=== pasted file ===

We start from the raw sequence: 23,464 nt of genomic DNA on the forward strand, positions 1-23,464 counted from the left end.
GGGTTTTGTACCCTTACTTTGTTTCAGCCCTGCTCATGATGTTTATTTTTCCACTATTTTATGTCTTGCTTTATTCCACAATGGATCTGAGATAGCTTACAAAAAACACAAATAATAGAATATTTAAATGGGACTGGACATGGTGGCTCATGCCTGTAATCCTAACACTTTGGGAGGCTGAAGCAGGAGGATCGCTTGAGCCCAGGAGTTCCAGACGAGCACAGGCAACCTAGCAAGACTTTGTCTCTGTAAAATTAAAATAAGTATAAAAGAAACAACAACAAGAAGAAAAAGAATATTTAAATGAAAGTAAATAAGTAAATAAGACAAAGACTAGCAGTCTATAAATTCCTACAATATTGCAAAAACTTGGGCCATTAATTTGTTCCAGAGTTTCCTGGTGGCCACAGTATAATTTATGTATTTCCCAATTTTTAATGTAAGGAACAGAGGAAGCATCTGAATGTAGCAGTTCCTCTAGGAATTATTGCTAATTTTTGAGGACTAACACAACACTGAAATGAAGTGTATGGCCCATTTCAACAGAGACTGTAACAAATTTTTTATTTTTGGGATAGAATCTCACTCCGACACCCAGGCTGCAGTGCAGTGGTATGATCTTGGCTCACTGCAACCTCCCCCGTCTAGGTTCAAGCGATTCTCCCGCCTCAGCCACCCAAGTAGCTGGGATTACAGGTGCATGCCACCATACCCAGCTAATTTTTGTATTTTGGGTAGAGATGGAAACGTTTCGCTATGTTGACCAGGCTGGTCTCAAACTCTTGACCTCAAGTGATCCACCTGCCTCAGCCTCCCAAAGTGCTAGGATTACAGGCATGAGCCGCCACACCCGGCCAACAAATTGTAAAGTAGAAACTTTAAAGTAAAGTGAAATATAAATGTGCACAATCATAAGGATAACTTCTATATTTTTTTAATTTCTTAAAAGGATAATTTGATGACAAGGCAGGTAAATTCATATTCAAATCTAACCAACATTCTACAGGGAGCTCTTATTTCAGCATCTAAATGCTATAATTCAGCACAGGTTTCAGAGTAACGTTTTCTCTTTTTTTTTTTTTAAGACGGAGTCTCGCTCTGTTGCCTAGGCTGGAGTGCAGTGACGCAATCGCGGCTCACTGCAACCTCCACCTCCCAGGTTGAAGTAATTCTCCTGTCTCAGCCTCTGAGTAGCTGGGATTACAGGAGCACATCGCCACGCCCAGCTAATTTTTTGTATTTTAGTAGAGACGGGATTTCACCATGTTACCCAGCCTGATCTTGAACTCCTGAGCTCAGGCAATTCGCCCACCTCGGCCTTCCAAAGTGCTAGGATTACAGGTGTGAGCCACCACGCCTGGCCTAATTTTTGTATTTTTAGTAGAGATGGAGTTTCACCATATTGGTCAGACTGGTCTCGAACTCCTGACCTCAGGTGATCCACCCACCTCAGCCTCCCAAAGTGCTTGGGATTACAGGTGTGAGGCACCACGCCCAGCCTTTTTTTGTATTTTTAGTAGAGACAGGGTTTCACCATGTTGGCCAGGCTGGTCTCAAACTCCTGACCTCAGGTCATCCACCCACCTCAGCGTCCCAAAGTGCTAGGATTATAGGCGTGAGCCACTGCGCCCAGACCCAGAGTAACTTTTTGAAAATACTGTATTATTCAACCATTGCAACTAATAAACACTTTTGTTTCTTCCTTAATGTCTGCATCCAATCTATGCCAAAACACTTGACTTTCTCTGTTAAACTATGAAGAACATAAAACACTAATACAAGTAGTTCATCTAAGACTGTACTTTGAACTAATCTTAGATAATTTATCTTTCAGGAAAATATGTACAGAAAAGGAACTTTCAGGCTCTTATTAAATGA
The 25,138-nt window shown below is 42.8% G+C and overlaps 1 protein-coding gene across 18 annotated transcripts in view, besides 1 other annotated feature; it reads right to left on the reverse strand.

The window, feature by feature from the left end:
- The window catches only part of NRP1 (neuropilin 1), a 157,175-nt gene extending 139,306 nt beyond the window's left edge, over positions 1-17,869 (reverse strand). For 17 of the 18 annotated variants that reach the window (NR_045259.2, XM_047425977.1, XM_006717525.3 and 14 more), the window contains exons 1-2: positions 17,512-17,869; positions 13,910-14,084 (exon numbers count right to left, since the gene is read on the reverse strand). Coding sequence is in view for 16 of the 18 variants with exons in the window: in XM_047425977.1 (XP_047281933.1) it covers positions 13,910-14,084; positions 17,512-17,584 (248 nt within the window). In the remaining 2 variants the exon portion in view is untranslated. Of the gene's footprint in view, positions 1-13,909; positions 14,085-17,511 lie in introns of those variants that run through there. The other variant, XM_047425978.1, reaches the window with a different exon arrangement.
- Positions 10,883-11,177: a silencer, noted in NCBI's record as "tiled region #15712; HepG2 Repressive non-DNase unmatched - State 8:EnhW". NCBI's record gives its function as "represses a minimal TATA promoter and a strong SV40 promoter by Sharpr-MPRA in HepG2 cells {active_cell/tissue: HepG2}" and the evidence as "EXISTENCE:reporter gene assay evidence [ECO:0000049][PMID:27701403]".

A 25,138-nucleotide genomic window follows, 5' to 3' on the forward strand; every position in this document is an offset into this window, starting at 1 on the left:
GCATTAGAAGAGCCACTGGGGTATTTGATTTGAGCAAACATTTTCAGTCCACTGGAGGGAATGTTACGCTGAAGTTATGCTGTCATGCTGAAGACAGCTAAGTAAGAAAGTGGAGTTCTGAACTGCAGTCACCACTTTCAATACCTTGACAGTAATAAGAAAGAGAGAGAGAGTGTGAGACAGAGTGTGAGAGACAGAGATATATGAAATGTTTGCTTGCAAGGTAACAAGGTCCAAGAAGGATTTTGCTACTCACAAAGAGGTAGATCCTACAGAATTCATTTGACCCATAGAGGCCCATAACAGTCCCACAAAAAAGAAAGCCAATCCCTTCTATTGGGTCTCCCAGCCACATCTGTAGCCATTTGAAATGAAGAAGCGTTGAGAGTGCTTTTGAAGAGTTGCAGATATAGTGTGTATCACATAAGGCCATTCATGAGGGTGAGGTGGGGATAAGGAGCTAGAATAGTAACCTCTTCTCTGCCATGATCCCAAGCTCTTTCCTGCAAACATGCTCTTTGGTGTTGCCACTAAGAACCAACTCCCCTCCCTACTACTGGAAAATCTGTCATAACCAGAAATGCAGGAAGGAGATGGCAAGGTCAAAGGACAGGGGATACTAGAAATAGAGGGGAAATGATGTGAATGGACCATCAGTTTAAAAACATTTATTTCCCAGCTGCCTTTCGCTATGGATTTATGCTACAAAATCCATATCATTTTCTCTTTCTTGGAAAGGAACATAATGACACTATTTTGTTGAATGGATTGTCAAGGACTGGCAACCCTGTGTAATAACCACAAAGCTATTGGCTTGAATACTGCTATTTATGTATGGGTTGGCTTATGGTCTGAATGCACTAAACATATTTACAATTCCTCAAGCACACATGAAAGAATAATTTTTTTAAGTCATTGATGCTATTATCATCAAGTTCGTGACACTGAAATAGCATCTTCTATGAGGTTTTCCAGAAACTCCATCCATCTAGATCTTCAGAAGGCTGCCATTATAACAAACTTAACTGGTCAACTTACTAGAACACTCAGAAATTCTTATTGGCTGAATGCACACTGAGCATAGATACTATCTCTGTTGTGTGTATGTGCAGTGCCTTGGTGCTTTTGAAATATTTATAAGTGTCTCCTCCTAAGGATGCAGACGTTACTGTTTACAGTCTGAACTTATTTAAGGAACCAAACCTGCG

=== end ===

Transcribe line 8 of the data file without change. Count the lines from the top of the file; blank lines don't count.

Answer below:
GCATTAGAAGAGCCACTGGGGTATTTGATTTGAGCAAACATTTTCAGTCCACTGGAGGGAATGTTACGCTGAAGTTATGCTGTCATGCTGAAGACAGCTAAGTAAGAAAGTGGAGTTCTGAACTGCAGTCACCACTTTCAATACCTTGACAGTAATAAGAAAGAGAGAGAGAGTGTGAGACAGAGTGTGAGAGACAGAGATATATGAAATGTTTGCTTGCAAGGTAACAAGGTCCAAGAAGGATTTTGCTACTCACAAAGAGGTAGATCCTACAGAATTCATTTGACCCATAGAGGCCCATAACAGTCCCACAAAAAAGAAAGCCAATCCCTTCTATTGGGTCTCCCAGCCACATCTGTAGCCATTTGAAATGAAGAAGCGTTGAGAGTGCTTTTGAAGAGTTGCAGATATAGTGTGTATCACATAAGGCCATTCATGAGGGTGAGGTGGGGATAAGGAGCTAGAATAGTAACCTCTTCTCTGCCATGATCCCAAGCTCTTTCCTGCAAACATGCTCTTTGGTGTTGCCACTAAGAACCAACTCCCCTCCCTACTACTGGAAAATCTGTCATAACCAGAAATGCAGGAAGGAGATGGCAAGGTCAAAGGACAGGGGATACTAGAAATAGAGGGGAAATGATGTGAATGGACCATCAGTTTAAAAACATTTATTTCCCAGCTGCCTTTCGCTATGGATTTATGCTACAAAATCCATATCATTTTCTCTTTCTTGGAAAGGAACATAATGACACTATTTTGTTGAATGGATTGTCAAGGACTGGCAACCCTGTGTAATAACCACAAAGCTATTGGCTTGAATACTGCTATTTATGTATGGGTTGGCTTATGGTCTGAATGCACTAAACATATTTACAATTCCTCAAGCACACATGAAAGAATAATTTTTTTAAGTCATTGATGCTATTATCATCAAGTTCGTGACACTGAAATAGCATCTTCTATGAGGTTTTCCAGAAACTCCATCCATCTAGATCTTCAGAAGGCTGCCATTATAACAAACTTAACTGGTCAACTTACTAGAACACTCAGAAATTCTTATTGGCTGAATGCACACTGAGCATAGATACTATCTCTGTTGTGTGTATGTGCAGTGCCTTGGTGCTTTTGAAATATTTATAAGTGTCTCCTCCTAAGGATGCAGACGTTACTGTTTACAGTCTGAACTTATTTAAGGAACCAAACCTGCG